Romney's making the best case for a contest between economic recovery and the consequences of GOP principles since Herbert Hoover.

  • reidmc on March 20, 2012 3:26 PM:

    Absolutely. Immigration policy, health care policy. . . many things will have some impact on the election outcome, but short of a terrorist attack on US soil the condition of our economy July through October will determine the winner, just like it did in '08.

  • california_idiot on March 20, 2012 3:30 PM:

    So it is possible that some of the other potential GOP candidates saw this coming and decided not to run in the first place, which is why the GOP field is such a mess?

    Just wondering.....

  • Mitch on March 20, 2012 3:34 PM:

    Reince Priebus is kind of right. This election is "about freedom" more than anything else.

    The freedom to live outside of the control of the rabid theocrats, heartless plutocrats and mindless zealots that make up the GOP. It's about the freedoms we have fought so hard for since the end of the middle ages. It's about the freedom to avoid the modern-day serfdom and Third World anarchy apparently desired by modern "conservatives."

    A vote for Obama is a vote for freedom. Period.

  • Remus Shepherd on March 20, 2012 3:35 PM:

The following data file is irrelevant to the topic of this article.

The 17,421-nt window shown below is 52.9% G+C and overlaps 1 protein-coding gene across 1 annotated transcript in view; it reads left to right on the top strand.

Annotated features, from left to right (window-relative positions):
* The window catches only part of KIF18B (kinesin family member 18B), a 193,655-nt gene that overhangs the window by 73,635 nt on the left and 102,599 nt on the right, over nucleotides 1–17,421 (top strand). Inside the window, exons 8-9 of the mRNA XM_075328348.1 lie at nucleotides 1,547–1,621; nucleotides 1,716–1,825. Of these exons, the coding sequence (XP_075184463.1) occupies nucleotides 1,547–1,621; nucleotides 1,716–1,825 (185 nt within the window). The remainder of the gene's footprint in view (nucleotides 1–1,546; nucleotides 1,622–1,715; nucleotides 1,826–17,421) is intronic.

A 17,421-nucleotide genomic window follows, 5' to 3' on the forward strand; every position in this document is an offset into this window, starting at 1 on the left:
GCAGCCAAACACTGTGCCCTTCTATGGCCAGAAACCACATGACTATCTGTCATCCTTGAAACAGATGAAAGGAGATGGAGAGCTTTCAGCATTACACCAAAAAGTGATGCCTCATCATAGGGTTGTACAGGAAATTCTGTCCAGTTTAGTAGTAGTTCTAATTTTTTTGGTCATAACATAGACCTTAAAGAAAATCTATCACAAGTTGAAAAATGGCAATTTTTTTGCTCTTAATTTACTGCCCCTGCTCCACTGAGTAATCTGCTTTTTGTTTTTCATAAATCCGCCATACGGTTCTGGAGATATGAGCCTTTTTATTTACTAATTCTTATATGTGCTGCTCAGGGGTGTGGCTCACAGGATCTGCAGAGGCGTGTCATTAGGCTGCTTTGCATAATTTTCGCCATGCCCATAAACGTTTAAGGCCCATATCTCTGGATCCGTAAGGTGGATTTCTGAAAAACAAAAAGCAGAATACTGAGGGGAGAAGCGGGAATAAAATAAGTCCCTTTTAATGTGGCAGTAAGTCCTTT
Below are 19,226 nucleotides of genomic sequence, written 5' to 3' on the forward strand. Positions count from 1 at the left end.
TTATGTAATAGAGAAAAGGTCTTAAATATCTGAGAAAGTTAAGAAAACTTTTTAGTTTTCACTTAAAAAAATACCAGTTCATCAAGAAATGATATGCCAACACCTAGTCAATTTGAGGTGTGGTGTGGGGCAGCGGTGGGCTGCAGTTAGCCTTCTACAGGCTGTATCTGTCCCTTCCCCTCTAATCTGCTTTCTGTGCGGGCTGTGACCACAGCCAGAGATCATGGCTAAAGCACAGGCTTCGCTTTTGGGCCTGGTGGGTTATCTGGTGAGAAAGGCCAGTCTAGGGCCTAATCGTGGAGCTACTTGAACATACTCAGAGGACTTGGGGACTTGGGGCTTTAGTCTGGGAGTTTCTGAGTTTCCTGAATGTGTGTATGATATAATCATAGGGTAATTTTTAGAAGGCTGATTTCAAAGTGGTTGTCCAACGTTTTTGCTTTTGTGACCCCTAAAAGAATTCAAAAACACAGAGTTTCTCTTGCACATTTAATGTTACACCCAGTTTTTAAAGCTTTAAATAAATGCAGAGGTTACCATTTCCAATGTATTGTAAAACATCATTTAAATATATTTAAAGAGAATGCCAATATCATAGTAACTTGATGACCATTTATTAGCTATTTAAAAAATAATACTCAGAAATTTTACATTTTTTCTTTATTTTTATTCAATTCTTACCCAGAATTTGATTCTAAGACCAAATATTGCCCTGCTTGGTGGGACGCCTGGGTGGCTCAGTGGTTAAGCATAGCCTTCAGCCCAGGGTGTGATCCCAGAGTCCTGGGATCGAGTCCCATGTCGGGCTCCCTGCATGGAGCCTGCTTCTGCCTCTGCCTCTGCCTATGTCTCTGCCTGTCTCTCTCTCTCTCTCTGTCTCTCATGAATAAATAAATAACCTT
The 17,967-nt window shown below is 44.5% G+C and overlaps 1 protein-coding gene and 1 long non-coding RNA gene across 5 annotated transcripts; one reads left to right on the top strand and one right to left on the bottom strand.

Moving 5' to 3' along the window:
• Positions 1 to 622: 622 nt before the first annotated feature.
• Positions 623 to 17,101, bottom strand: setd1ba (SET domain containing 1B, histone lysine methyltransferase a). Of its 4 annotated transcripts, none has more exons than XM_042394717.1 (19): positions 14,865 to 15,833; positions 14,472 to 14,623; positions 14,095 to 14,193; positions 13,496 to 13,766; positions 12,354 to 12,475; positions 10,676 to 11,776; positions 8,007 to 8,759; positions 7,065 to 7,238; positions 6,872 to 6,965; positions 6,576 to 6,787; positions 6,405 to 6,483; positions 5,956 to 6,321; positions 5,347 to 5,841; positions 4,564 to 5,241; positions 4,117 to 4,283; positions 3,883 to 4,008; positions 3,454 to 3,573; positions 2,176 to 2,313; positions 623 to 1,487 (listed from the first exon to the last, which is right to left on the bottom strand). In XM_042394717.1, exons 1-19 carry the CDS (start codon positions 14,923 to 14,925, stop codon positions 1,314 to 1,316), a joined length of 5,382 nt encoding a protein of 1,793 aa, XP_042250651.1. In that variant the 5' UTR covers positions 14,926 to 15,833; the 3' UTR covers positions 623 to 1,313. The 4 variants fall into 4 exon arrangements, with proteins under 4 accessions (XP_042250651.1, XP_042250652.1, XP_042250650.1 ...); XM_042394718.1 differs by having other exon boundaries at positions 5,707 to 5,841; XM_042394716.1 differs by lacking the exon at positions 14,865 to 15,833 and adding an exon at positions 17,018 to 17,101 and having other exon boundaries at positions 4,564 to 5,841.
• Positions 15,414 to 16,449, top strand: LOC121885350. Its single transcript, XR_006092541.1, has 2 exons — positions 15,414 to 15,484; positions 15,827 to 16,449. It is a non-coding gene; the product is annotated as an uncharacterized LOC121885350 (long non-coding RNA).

It's more difficult to find an example where Mitt Romney *isn't* pivoting on an issue.

  • zandru on March 20, 2012 3:53 PM:

    "pivot" - "gaffe" - "lie" - after awhile they all blur together in an amorphous fog of dishonesty.

  • Duge Butler Jr. on March 20, 2012 11:08 PM:

    I'm confused. If Romney believes that the economy truly recovered all on its own (which IMHO it did NOT), then nothing Obama did or didn't do wouldn't have made any difference, right? Also, I'm sure Romney coincidentally failed to mention the record-breaking Republican filibusters against all of President Obama's economic polices (well, actually, just about everything he and the Democrats in Congress proposed from 2009-present). The Republicans in Congress sure didn't do anything to help the economy by being so severely obstructionist. In fact, last year they ended up HARMING the economy by taking the battle over the debt ceiling to the brink and ended up costing us a more favorable credit for the first(?) time in our history! What chutzpah!!!!

  • Texas Aggie on March 21, 2012 12:31 AM:

    “the economy always comes back after recession”

    Not always. In terms of unemployment it never recovered from the recession that Bush started with. The reason it never recovered is that Bush instituted the very same economic policies that the Tea Baggers, Romney, Santorum and Gingrich all want to institute, but this time on growth hormone. In other words, if you liked Bush's record for employment stagnation, you'll just be ecstatic about the republican program if they get control of any of the following: White House, Congress or Senate.

  • bob h on March 21, 2012 7:17 AM:

    For most the "economic freedom" Republicans talk about is the freedom to be dirt poor.